‘The Sand Men’ Is Out Today!
I had a lot of self-doubt while writing The Sand Men. It doesn’t conform to the traditional shape of a novel, and it has an unusual trick up its sleeve. There are two central dramas, one of which is resolved, and one of which is left open. There’s also a third puzzle in the book about the main protagonist. And what is the book anyway, SF, crime, psychological suspense, satire even? Once it has been out for a while I’ll do a Q&A on a few of these questions and will point readers to the answers.
So you can imagine that I was concerned as to how it would be received. My first review came from a new magazine called ‘CrimeScene’, which worried me, as the mag is mainly about police procedural TV shows, and ‘The Sand Men’ doesn’t fit into that category at all. The reviewer liked the book and said it had ‘haunting images’ but added that he didn’t understand the ending. Well, that’s fine, it was by a crime reviewer. ‘Starburst’, in the other hand, covers edge/mainstream/ SF/ fantasy and has been going from strength to strength in the last couple of years, adding a digital edition that’s as slick as the paper version. Here’s what they have to say…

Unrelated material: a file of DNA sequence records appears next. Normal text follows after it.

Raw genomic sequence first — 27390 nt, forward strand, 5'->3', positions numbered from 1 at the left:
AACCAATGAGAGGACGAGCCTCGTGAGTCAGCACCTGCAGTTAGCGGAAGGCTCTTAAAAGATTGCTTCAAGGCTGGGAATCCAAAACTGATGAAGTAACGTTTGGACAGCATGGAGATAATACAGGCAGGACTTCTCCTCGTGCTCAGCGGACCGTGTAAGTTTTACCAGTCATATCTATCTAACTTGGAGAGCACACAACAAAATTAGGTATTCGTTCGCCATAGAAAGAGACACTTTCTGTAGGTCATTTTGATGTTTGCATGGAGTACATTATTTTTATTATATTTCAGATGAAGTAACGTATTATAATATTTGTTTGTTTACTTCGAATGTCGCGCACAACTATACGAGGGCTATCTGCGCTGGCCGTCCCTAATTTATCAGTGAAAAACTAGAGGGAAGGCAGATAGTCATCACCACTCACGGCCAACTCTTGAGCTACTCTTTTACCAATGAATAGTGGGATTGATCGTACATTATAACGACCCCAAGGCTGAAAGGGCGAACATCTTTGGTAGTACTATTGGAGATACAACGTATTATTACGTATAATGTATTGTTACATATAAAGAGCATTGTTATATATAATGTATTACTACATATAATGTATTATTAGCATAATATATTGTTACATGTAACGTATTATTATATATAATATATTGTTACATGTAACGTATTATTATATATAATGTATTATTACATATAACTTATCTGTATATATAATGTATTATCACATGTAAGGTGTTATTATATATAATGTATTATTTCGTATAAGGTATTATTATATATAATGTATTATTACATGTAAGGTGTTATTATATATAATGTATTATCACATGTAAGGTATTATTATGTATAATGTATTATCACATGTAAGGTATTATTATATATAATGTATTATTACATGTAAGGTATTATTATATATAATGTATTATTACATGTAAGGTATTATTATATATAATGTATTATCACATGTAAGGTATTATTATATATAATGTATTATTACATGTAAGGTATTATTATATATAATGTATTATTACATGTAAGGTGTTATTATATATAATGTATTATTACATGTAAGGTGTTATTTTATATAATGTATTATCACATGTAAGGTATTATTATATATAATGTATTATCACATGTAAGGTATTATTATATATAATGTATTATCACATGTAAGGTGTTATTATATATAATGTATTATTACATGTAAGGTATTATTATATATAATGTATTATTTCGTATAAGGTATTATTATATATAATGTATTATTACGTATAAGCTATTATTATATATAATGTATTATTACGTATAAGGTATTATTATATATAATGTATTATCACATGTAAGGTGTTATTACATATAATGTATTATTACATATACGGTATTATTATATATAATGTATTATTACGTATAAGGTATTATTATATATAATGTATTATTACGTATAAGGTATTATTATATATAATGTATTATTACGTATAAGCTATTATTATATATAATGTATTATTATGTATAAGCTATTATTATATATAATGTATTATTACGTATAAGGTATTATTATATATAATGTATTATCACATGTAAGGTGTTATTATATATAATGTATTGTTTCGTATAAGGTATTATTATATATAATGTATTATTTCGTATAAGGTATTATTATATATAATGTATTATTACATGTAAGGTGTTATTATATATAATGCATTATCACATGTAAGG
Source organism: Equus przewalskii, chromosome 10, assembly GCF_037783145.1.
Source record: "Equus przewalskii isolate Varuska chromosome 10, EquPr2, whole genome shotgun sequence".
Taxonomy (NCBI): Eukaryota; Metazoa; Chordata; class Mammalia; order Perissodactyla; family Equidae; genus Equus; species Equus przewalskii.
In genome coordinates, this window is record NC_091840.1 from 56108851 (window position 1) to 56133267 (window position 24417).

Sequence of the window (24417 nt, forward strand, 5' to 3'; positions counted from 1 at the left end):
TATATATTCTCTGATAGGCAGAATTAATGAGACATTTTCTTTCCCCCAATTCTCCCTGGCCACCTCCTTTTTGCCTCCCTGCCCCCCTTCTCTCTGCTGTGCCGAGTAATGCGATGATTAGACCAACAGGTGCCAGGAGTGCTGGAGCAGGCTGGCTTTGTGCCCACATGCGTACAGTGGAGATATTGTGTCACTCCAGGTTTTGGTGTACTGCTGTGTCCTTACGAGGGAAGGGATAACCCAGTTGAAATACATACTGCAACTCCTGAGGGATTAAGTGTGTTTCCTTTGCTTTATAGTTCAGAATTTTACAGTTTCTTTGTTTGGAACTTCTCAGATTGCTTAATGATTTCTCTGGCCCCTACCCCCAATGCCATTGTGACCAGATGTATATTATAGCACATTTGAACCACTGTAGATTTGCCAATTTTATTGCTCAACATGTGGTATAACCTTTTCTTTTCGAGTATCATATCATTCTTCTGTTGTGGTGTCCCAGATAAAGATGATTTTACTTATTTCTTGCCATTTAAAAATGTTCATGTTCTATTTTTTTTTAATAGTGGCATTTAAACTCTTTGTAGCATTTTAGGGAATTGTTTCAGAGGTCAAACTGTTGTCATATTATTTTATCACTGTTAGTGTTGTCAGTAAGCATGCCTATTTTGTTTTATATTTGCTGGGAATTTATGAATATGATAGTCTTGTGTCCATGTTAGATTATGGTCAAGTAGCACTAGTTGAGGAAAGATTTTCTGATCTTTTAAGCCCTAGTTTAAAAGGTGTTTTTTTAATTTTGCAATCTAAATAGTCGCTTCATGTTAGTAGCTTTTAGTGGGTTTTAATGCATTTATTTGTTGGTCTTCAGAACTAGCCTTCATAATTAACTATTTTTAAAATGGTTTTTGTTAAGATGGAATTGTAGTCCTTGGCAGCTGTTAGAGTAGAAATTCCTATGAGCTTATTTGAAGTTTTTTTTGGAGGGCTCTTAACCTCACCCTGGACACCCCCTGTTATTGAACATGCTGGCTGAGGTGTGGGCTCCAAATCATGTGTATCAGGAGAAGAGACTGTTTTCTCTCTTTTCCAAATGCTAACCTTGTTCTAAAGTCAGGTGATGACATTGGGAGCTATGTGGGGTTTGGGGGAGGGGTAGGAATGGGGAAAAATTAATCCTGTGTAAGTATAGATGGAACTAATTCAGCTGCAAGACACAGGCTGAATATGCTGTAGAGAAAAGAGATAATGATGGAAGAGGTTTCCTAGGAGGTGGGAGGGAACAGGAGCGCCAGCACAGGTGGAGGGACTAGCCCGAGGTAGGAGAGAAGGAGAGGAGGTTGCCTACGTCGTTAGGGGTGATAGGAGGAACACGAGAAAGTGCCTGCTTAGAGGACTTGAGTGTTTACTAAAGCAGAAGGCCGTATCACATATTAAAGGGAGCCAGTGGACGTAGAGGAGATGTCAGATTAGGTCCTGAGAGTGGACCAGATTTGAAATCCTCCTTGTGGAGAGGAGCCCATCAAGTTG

Christopher Fowler continues to get better with every novel. His latest book, The Sand Men, is both more of the same for fans of his work and at the same time something original and unique that should delight any reader.
The novel focuses on a small family of middle-class English people who move to Dubai to exploit a job offer that seems too good to be true. Roy is a civil engineer whose expertise is crucial to the construction of Dream World, a futuristic beach complex for the super-rich. Roy has dragged his wife Lea and their 15-year-old daughter Cara to live in a gated community reserved for foreign workers.
As the daughter grows more distant and involved with the other foreign youngsters in the community, Lea begins to suspect something is desperately wrong. Not only is there a pattern of young girls going missing, the local menial workers are being forced to life in awful conditions. Lea suspects deliberate cruelty and slowly uncovers an ancient conspiracy of evil.
This is a story that is about teenage rebellion, the power of the patriarchy, the effects of globalisation and how easy it is to overlook the obvious. Though it appears to have a similar format to Fowler’s previous book, Nyctophobia, it’s as different from that book as day is from night.
From the tragic and horrific death of a construction worker in the opening chapter, which is both prosaic and chilling, to the strong and steady conclusion, The Sand Men is a powerful book. The themes should be familiar to anyone with a whiff of political awareness. Lea is an especially interesting character; much of the book is from her perspective and her western biases and foibles become an obvious plot point as we approach the middle of the work. There is also a rather lovely EM Forster reference, and well as very particular inspiration from The Wizard of Oz that highlights the stranger in a strange land theme that lends power to the haunting and peculiar conclusion.
The Sand Men is a staggering read and should be on your bookshelf.
The Sand Men is a paperback original, published by Rebellion, priced £6.50